Ac­tivists de­cry bill on Ama­zon de­for­esta­tion

CityPress - - News -

The gov­ern­ment of em­bat­tled Brazil­ian Pres­i­dent Michel Te­mer has sent a pro­posed bill to the Na­tional Congress that en­vi­ron­men­tal­ists fear would re­duce pro­tected for­est ar­eas in the Ama­zon.

If passed, the bill would see preser­va­tion ar­eas of the Ja­manxim Na­tional For­est in the Ama­zo­nian state of Para cut by 27%, about 350 000 hectares, an area roughly the size of Por­tu­gal.

Crit­ics say that land-grab­bers il­le­gally oc­cu­py­ing for­est land stand to ben­e­fit the most.

The bill comes as Te­mer is ex­pected to face a vote in Congress on Au­gust 2 that could see him sus­pended and face trial for cor­rup­tion.

Crit­ics see the bill as a way for the scan­dal-plagued pres­i­dent to shore up vi­tal sup­port from the coun­try’s pow­er­ful agri­cul­ture cau­cus.

“This pro­posed bill and other anti-en­vi­ron­men­tal leg­is­la­tion pro­posed by Te­mer is a way for him to buy votes and stay in power,” said Mar­cio Astrini, pol­icy co­or­di­na­tor at en­vi­ron­men­tal watch­dog Green­peace Brazil. Ac­cord­ing to par­lia­men­tary watch­dog group Con­gresso em Foco, the agri­cul­ture cau­cus holds 230 seats in Brazil’s 513-seat lower house and 24 in the 81-mem­ber Se­nate.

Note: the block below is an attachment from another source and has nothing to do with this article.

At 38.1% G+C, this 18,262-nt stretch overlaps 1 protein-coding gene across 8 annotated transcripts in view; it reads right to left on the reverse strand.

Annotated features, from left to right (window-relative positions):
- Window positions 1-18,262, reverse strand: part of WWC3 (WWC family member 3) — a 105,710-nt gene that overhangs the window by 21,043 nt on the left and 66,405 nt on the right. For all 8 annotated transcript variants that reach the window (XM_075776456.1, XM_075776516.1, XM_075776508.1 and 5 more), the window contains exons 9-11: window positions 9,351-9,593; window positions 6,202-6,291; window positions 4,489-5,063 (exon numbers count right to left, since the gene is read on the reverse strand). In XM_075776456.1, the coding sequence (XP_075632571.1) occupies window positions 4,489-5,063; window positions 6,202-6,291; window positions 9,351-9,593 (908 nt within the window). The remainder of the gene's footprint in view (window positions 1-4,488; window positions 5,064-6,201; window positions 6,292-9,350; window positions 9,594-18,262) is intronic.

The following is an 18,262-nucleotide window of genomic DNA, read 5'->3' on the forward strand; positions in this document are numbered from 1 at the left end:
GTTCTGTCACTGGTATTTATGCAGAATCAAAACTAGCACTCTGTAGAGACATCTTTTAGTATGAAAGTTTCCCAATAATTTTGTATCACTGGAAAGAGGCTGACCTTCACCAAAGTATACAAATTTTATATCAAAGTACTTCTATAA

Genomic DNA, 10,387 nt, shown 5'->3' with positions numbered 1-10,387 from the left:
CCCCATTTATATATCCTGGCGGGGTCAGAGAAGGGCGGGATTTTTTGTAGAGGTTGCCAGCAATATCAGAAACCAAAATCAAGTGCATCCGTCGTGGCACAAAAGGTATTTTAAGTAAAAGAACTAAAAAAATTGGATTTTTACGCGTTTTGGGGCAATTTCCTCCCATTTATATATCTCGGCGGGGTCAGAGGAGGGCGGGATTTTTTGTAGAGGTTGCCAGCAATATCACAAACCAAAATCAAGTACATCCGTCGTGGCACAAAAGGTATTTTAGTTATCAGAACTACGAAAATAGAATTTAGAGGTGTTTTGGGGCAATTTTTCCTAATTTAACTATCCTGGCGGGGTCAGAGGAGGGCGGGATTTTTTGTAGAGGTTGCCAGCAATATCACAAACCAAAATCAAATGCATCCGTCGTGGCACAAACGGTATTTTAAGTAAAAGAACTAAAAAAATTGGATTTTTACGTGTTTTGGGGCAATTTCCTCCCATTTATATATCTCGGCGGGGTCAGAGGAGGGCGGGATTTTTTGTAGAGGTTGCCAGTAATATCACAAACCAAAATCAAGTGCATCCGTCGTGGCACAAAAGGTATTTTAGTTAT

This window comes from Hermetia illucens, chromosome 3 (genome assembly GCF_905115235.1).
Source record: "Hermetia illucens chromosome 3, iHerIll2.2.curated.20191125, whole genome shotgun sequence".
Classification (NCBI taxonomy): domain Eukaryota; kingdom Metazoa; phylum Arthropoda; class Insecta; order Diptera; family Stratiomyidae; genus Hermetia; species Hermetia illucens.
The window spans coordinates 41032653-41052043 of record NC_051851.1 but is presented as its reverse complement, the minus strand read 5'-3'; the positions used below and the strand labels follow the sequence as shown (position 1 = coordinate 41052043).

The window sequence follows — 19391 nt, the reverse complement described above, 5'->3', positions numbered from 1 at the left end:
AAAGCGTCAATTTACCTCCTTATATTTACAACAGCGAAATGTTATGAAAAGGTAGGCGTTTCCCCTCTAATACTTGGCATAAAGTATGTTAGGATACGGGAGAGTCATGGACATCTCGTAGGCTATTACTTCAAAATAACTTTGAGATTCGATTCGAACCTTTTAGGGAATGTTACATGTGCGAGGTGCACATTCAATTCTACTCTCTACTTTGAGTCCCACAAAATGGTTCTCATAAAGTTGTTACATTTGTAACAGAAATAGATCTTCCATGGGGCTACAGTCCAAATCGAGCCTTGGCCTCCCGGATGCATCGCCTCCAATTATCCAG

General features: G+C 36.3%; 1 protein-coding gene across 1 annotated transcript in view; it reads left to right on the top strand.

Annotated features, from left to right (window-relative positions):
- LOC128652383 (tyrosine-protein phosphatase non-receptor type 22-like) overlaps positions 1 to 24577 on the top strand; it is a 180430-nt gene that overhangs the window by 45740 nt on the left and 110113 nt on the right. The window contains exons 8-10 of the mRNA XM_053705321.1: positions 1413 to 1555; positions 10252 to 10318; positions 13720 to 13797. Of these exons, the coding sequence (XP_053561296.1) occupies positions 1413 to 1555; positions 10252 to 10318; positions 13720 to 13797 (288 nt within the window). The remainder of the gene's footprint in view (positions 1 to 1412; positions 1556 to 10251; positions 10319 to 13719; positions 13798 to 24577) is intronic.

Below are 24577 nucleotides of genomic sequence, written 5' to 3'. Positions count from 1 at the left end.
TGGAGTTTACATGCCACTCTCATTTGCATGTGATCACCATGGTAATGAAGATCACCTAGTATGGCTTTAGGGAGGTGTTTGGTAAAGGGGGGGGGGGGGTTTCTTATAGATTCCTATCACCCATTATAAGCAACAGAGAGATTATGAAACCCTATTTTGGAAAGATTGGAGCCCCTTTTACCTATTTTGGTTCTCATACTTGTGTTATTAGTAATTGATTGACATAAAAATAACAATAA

Novo Pro­gresso, the mu­nic­i­pal­ity where the Ja­manxim Na­tional For­est is sit­u­ated, is a hot­bed of vi­o­lent land con­flict, land grab­bing, il­le­gal log­ging and min­ing. Ja­manxim was de­clared a na­tional park in 2006 to try to min­imise these im­pacts.

In June, trucks be­long­ing to Brazil’s en­vi­ron­men­tal po­lice were burnt in Novo Pro­gresso af­ter Te­mer ve­toed a sim­i­lar bill to re­duce the for­est ar­eas by 37%. The veto was an­nounced on the evening of a trip to Nor­way, one of the big­gest in­vestors in Brazil’s Ama­zon, and fol­lowed crit­i­cisms by Nor­way’s Prime Min­is­ter Erna Sol­berg.

If the bill passes, farming, min­ing and in­dus­trial ac­tiv­ity would be per­mit­ted in the pro­tected for­est ar­eas and the oc­cu­pants who re­ceive land ti­tles will also be able to sell their land.

“Peo­ple who have il­le­gally oc­cu­pied pub­lic land are be­ing re­warded in­stead of be­ing pun­ished,” said Elis Araujo, a re­searcher and lawyer at the Ima­zon en­vi­ron­men­tal watch­dog agency.

The gov­ern­ment says that only ar­eas oc­cu­pied be­fore 2006 will be reg­u­larised and that only 20% of the for­est on each prop­erty can be used for farming or min­ing. How­ever, Araujo fears that the bill can be al­tered to ben­e­fit land-grab­bers and il­le­gal ac­tiv­ity.

Sen­a­tor Romero Juca, rap­por­teur of the bill, de­scribed the law in the Se­nate as a his­toric debt paid to thou­sands of fam­i­lies who mi­grated to the Ama­zon in the 1970s and 1980s and never re­ceived land ti­tles promised by the gov­ern­ment.

Crit­ics re­fute the so­cial re­spon­si­bil­ity claim, how­ever, point­ing out that the law gives amnesty for prop­er­ties as large as 2 500 hectares, hardly small land­hold­ings.


RUN, FOR­EST Ac­tivists in Dur­ban protest against the de­for­esta­tion of the Ama­zon in Brazil

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